Fiscal Responsibility & Budget Management (FRBM) Act - UPSC Economics Notes

Fiscal deficit of 3.8% estimated in Revised Estimates (RE) 2019-20 and 3.5% for Budget Estimates (BE) 2020-21. Finance Minister Nirmala Sitharaman had set a fiscal deficit target of 3.3 percent for the fiscal (FY 2019-20) year.

The Fiscal Responsibility and Budget Management (FRBM) Bill was introduced in the parliament of India in the year 2000 by Atal Bihari Vajpayee Government for providing legal backing to the fiscal discipline to be institutionalized in the country. Subsequently, the FRBM Act was passed in the year 2003. It is an act of the parliament that set targets for the Government of India to establish financial discipline, improve the management of public funds, strengthen fiscal prudence, and reduce its fiscal deficits.

The topic is important for IAS Exam, hence this article will be talking about the FRBM act in detail which will be useful for the civil services exam.

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Latest Changes in FRBM Act with Interim Budget 2019-20

The Interim budget for the Financial Year 2019-20 was presented on Feb 1, 2019, in the parliament.

As per the latest data, the following changes have been incorporated :

  1. Fiscal deficit pegged at 3.4% of GDP for 2019-20.
  2. In 2019-20, total expenditure rises by 13.30% over 2018-19 RE.
  3. 35.6% increase in allocation for welfare of SCs, 28% for STs.
  4. Disinvestment target of Rs. 90,000 Crore set for 2019-20

Read the summary of Union Budget 2020 for an upcoming exam in the linked article

The latest information related to the FRBM Act for the 2019-20 Financial year is given below:

FRBM Act - FY -2019-20

This is an important topic in the UPSC exam and other government exams like banking, SSC, RRB, etc.

Why was the FRBM Act passed?

The primary objective was the elimination of revenue deficit and bringing down the fiscal deficit.

The other objectives included:

  • Introduction of a transparent system of fiscal management within the country
  • Ensuring equitable distribution of debt over the years
  • Ensuring fiscal stability in the long run

The act also intended to give the required flexibility to the Central Bank for managing inflation in India.

Features of the FRBM Act

  • It was mandated by the act that the following must be placed along with the Budget documents annually in the Parliament:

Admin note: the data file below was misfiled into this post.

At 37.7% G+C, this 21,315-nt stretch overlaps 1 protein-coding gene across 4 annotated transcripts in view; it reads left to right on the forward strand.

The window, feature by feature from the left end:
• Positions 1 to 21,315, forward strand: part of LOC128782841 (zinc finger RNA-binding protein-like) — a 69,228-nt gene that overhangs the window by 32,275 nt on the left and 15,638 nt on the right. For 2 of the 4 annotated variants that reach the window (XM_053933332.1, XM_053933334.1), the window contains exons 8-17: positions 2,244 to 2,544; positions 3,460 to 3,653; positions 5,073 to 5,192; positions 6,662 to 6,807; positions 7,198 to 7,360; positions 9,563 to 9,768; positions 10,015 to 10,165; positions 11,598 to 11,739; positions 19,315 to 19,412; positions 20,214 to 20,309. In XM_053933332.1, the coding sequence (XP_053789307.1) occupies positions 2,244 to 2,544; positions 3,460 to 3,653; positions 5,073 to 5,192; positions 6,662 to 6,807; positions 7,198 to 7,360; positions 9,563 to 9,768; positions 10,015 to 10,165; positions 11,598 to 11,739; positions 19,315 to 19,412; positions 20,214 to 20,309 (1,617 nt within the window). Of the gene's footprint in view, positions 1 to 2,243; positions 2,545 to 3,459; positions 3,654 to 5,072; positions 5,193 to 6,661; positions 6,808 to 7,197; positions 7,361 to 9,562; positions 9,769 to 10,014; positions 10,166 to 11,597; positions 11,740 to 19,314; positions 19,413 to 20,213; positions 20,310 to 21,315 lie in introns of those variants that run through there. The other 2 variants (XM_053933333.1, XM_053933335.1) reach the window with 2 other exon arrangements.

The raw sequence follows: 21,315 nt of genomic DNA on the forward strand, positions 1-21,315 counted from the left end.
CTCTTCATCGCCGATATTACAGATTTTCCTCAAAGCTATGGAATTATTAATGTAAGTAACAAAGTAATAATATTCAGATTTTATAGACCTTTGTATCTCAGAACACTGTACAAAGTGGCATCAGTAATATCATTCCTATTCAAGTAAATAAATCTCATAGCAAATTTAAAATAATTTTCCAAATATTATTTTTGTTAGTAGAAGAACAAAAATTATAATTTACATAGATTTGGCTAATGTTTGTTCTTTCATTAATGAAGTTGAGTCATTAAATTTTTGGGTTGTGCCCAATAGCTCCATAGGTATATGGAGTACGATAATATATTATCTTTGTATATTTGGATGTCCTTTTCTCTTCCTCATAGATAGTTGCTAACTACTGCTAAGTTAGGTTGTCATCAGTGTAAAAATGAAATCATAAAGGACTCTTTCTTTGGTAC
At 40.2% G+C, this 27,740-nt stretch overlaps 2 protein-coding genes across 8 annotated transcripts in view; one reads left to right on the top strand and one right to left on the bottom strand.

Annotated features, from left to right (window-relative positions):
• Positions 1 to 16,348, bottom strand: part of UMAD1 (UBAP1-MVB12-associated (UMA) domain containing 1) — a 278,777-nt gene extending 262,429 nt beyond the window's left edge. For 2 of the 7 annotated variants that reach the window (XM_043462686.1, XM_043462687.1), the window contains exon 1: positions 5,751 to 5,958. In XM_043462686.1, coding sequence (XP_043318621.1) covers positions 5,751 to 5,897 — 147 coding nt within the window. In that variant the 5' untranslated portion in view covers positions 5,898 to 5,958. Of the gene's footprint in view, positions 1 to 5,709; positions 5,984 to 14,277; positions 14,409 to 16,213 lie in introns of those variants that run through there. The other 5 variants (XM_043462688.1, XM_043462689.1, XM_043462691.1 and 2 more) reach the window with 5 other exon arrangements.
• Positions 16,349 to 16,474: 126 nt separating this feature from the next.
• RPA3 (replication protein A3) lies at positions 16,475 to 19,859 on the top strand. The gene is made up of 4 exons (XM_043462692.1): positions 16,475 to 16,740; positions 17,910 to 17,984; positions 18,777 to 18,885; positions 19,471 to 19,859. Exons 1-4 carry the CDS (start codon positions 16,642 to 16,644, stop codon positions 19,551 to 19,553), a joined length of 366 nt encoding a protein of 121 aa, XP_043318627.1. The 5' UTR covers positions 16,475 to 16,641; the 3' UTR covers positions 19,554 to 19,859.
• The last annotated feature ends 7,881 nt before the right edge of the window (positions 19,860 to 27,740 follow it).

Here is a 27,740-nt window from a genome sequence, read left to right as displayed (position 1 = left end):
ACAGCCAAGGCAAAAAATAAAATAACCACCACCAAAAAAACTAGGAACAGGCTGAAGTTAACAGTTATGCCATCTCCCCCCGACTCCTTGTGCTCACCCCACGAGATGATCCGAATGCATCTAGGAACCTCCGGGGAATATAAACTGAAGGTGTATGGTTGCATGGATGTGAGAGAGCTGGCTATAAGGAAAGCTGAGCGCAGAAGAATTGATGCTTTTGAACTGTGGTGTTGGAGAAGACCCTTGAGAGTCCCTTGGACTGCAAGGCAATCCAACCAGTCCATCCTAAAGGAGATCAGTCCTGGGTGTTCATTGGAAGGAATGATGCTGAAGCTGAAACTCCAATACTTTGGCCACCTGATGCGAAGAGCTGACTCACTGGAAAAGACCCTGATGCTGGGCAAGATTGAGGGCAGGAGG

1. Macroeconomic Framework Statement
  2. Medium Term Fiscal Policy Statement and
  3. Fiscal Policy Strategy Statement
  • It was proposed that the four fiscal indicators i.e, revenue deficit as a percentage of GDP, fiscal deficit as a percentage of GDP, tax revenue as a percentage of GDP, and total outstanding liabilities as a percentage of GDP be projected in the medium-term fiscal policy statement.

Targets and fiscal indicators as per the FRBM Act

The central government agreed to the following fiscal indicators and targets, after the enactment of the FRBMA

  • Revenue deficit to be eliminated by the 31st of March 2009. A minimum annual reduction of 0.5% of GDP.
  • Fiscal Deficit to be brought down to at least 3% of GDP by 31st of March 2008. A minimum annual reduction – 0.3% of GDP.
  • Total Debt to be reduced to 9% of the GDP (a target increased from the original 6% requirement in 2004–05). An annual reduction of – 1% of GDP.
  • The purchase of government bonds by RBI must cease from 1 April 2006.

Committees on the Fiscal Responsibility and Budget Management Act

In the year 2016, the NK Singh committee was set up by the government to review the FRBM Act. The task was to review the performance of the FRBM Act and suggest the necessary changes to the provisions of the act. The recommendations of the committee read that the government must target a fiscal deficit of 3 percent of the GDP in years up to March 31, 2020, subsequently cut it to 2.8 percent in 2020-21 and 2.5 percent by 2023.

This article spoke about the FRBM Act, its provisions, and targets. It is a relevant topic for the UPSC Exam 2020 and falls under the topic “Indian Economy and issues relating to planning, mobilization of resources, growth, development and employment” in General Studies Paper 3. It is important to keep reading newspaper articles and editorials on this subject as it can be asked directly or indirectly in the IAS exam. Since there is a plethora of information on this subject, candidates should keep a note of all the points and material they have on this subject neatly classified.

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